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Nature. 2000 Feb 24;403(6772):874-7.

Electrically induced structure formation and pattern transfer

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Fakultat fur Physik, Unviersitat Konstanz, Germany.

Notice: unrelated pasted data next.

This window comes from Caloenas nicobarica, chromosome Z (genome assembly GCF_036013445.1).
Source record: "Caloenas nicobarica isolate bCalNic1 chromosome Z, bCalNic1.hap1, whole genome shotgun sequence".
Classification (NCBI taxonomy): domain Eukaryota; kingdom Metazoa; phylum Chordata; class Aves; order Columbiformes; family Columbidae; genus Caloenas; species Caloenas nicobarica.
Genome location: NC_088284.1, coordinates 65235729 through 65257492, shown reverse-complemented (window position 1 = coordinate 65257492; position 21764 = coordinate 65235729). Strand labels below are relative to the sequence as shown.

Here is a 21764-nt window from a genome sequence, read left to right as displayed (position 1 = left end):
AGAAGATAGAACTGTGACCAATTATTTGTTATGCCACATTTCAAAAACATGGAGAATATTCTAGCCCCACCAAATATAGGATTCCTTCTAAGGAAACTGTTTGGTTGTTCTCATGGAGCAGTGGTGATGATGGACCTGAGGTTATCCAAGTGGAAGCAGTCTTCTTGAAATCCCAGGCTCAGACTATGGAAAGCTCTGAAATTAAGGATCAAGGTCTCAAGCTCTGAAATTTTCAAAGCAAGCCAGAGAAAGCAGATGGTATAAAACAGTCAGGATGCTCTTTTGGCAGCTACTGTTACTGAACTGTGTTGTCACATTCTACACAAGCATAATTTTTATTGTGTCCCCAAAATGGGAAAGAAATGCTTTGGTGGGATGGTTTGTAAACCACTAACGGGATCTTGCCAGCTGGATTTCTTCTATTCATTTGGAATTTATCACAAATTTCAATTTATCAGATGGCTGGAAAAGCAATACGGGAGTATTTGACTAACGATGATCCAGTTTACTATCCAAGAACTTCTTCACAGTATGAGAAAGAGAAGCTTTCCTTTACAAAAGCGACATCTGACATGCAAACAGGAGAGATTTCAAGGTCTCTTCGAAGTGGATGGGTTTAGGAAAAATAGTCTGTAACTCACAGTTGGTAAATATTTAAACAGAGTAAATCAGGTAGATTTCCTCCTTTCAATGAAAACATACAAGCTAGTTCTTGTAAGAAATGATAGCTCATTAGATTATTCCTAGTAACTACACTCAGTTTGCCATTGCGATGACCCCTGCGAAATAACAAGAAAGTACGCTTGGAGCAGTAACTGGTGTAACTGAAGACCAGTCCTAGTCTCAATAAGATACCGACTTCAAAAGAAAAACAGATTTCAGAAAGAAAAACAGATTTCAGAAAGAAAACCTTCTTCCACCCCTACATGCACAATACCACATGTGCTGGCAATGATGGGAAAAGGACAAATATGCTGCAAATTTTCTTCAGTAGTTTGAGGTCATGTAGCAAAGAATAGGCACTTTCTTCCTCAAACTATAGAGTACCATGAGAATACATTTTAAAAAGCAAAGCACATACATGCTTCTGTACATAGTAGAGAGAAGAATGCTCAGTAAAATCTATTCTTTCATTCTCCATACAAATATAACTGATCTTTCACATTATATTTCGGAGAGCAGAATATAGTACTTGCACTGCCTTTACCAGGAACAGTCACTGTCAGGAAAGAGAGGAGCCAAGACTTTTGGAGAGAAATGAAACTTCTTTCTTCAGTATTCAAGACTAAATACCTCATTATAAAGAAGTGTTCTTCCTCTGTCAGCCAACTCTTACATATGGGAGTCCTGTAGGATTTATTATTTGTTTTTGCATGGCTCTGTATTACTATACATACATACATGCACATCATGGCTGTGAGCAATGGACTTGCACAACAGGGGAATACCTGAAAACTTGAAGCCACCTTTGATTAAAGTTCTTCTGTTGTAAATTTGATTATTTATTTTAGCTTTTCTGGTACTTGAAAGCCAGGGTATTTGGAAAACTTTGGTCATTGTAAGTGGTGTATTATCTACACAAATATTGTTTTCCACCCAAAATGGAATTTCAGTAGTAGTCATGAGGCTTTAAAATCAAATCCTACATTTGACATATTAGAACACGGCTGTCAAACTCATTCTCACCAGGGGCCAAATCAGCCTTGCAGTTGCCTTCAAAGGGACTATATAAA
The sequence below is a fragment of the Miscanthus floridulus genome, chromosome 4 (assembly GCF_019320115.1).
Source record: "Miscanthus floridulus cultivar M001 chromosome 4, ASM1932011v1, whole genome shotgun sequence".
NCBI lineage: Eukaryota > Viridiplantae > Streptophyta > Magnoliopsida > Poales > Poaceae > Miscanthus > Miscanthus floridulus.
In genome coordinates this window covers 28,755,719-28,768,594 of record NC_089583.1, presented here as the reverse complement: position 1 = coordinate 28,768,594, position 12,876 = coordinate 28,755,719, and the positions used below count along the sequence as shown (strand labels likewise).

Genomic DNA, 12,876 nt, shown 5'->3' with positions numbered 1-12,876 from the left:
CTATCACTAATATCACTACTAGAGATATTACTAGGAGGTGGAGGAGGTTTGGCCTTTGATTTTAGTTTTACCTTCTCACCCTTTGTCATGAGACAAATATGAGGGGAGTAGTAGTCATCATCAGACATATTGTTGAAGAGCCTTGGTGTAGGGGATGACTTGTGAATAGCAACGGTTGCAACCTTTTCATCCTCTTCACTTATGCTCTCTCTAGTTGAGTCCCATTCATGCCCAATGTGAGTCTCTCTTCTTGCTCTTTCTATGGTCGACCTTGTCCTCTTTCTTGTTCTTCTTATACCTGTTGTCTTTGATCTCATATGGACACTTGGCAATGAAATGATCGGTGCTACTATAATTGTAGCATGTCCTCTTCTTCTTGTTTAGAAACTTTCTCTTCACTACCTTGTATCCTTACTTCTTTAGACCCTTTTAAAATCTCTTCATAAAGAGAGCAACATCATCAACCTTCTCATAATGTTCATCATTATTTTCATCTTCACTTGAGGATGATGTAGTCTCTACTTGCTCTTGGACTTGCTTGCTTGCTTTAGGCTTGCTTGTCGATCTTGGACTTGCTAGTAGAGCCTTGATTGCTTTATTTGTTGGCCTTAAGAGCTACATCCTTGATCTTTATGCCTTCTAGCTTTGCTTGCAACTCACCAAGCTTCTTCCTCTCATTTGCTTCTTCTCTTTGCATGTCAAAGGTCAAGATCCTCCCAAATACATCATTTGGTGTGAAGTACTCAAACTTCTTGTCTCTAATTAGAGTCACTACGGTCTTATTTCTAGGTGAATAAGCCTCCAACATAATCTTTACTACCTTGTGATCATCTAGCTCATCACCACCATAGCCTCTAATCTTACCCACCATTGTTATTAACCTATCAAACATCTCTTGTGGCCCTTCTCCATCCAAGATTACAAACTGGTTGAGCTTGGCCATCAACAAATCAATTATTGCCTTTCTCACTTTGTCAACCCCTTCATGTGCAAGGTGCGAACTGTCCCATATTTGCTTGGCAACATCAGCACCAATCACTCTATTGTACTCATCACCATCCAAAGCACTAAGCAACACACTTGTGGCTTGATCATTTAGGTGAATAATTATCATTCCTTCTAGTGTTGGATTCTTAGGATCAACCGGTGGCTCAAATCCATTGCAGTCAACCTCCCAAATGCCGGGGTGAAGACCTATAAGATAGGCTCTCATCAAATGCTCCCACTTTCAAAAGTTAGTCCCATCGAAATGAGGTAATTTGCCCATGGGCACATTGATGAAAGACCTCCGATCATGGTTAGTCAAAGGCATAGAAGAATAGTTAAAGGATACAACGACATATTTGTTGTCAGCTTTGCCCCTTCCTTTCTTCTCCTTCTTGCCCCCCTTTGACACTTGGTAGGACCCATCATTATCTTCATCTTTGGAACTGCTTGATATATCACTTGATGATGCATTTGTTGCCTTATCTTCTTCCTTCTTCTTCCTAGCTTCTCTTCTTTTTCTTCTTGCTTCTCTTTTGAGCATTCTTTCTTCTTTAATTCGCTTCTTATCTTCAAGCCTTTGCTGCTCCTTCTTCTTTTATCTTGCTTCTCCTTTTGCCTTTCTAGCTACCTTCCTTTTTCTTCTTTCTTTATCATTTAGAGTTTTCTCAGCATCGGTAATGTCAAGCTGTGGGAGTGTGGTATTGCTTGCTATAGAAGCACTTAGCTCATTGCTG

The wavelength of light represents a fundamental technological barrier to the production of increasingly smaller features on integrated circuits. New technologies that allow the replication of patterns on scales less than 100 nm need to be developed if increases in computing power are to continue at the present rate. Here we report a simple electrostatic technique that creates and replicates lateral structures in polymer films on a submicrometre length scale. Our method is based on the fact that dielectric media experience a force in an electric field gradient. Strong field gradients can produce forces that overcome the surface tension in thin liquid films, inducing an instability that features a characteristic hexagonal order. In our experiments, pattern formation takes place in polymer films at elevated temperatures, and is fixed by cooling the sample to room temperature. The application of a laterally varying electric field causes the instability to be focused in the direction of the highest electric field. This results in the replication of a topographically structured electrode. We report patterns with lateral dimensions of 140 nm, but the extension of the technique to pattern replication on scales smaller than 100 nm seems feasible.

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